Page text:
Thank you for your submission for the casting of Futurama. Please note the following:
1. We will do our best to answer any emailed questions, but questions from agencies and managers will take priority.
2. If you are submitting an AUDIO AUDITION it MUST be a reading of the sides with your best match of the established characters, NOT a general VO Demo. Unfortunately, general VO demos will not be helpful for the re-casting of established characters.
3. Audio auditions MUST be in MP3 format. UPDATE: Good news everyone! I’ll accept M4a auditions as well, due to overwhelming demand.
If you did not follow the above guidelines, no worries, just submit again following those guidlines.
The sides can be found on Sides Express or at the following link:
The sides have links to clips of the show for use as reference.
When reading, please consider not only the voice, but the comedy as well. [Emphasis mine.] Auditions will be accepted until at least July 24th, 2009.
Notice anything missing from that line about “the voice” and “the comedy”? How about the acting!
The key word in voice acting is “ACTING.” And this is why sound-alikes won’t work for Futurama and why the show would fail without the original cast. Doing a sound-alike for a principal cast member requires more than just being able to imitate a voice while trying to be funny too. The acting should be the top priority, not an afterthought.
Here’s how the math plays out:
Sound-alikes + comedy – acting = Fail.
Updated again: 7.21.2009 (2:00 PM) — It has been brought to my attention that there is speculation that the Craigslist ad is nothing more than a prank.
I just got off the phone with a representative from Dandridge Entertainment who stated that the ad “is not a prank,” and added that the same notice has been forwarded by a number of other agencies to their voice talents.
[Original comment posted here removed by request.]
BTW, I must offer a tip of the hat to “Svip” of the Futurama Wiki — TheInfosphere.org — for linking my article on Slashdot. I’ve since gotten more than 5,000 hits on this coverage since it was posted.
Update: 7.20.2009 — Unbelievable. 20th Century Fox is soliciting auditions for Futurama via Craigslist:
Date: 2009-07-17, 12:51PM PDT
Reply to: [address withheld, but the auditions are now being handled by JCDandridge.com]
This is an IMMEDIATE NEED for ANIMATED Voice Over Talent. FUTURAMA is now Casting for these Famous Voices:
IF YOU HAVE REPRESENTATION – DO NOT RESPOND TO THIS AD
PHILIP J. FRY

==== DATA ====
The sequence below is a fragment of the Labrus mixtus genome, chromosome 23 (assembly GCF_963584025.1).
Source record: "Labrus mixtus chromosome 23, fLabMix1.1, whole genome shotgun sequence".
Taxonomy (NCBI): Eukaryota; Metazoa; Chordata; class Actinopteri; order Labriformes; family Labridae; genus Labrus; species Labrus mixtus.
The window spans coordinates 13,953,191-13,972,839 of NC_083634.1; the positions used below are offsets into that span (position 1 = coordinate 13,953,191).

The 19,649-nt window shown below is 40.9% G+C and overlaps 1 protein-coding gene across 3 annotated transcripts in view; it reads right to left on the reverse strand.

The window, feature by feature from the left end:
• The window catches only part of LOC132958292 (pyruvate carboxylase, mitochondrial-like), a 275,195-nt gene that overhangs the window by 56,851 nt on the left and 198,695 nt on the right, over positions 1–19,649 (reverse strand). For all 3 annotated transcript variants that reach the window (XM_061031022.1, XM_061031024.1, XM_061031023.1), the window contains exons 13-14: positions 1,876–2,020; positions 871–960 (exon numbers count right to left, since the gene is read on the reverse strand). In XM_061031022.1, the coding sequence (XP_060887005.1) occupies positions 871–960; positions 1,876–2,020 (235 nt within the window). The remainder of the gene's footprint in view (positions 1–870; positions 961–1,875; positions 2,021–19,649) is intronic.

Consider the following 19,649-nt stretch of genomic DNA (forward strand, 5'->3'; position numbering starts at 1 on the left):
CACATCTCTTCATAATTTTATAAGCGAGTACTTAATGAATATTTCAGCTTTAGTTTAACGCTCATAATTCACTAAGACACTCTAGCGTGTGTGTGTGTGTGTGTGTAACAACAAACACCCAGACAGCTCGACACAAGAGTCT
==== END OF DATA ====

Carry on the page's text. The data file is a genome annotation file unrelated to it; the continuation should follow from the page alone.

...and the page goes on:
BENDER BENDING RODRIQUEZ
PROFESSOR HUBERT FARNSWORTH
DR. JOHN ZOIDBERG
ELECTRONIC SUBMISSIONS ONLY!
-SUBMISSIONS MUST BE FROM UNREPRESENTED SAG ACTORS ONLY (OTHERWISE, SEE YOUR AGENT)
-SUBMIT TO [address withheld]
-MP3 AUDIO ONLY – LESS THAN 5MB
* Location: WLA
* it’s NOT ok to contact this poster with services or other commercial interests
* Compensation: no pay [emphasis mine]
You did catch that last line, right? “No pay”?
Bwaaah-ha-haaaaa! That’s the best laugh I’ve had in months.
And just an FYI: I refuse to post any e-mail addresses for the auditions in this article. I’m already getting too many search hits off “futurama audition(s)” and I will not provide the means here for anyone to submit an audition (you can “Google” them for yourself — I’m not going to make it easy for you).
I don’t mean to offend anyone who decides to submit for this (even though I believe it’s unprofessional), but you need to realize that if 20th Century Fox/Comedy Central gets their way and replaces the cast and you book this the gig, not only will it kill the show, but you must understand: a) you will never be recognized by the fandom (you’ll likely be hated and despised for it); b) helping 20th Century Fox/Comedy Central dump the cast by getting hired will not help your career in the long run. There are a number of casting directors and voice actors who fully support the Futurama cast, and having connections in the VO industry is vitally important. Stab a fellow voice actor in the back by taking their job, and I guarantee you it will come back and bite you in the arse. (Not that the voice actor would bite you, but then again… I bet John DiMaggio would.)
Karma can be a killer, and what goes around…
And if you think you’re going to “laugh all the way to the bank,” and this is going to be your “big break,” please take note of the messages in my original article below from Bob Bergen and Mark Evanier.
[Original update posted here removed by request.]
[Thanks to Deirdre for the heads up on the CraigsList ad via The Voiceover Bulletin Board.]
Update: 7.17.2009, 7:00 PM — HitFix.com has an op-ed piece to correct “misreporting” by various web media outlets and bloggers, clarifying that FOX is in no way responsible for this:
To clarify, when reporters refer to “FOX” or “Fox” (without any additional words afterwards), they’re referring to a television network, a distribution system for television programming owned by the good people at NewsCorp.
FOX, the television network, both aired “Futurama” for many seasons and cancelled “Futurama.”
FOX, the television network, has absolutely nothing to do with “Futurama” as of this exact second.
The problem here stems from generally shoddy online reporting of the deal that resurrected “Futurama,” a deal that was between Comedy Central and 20th Century Fox TV.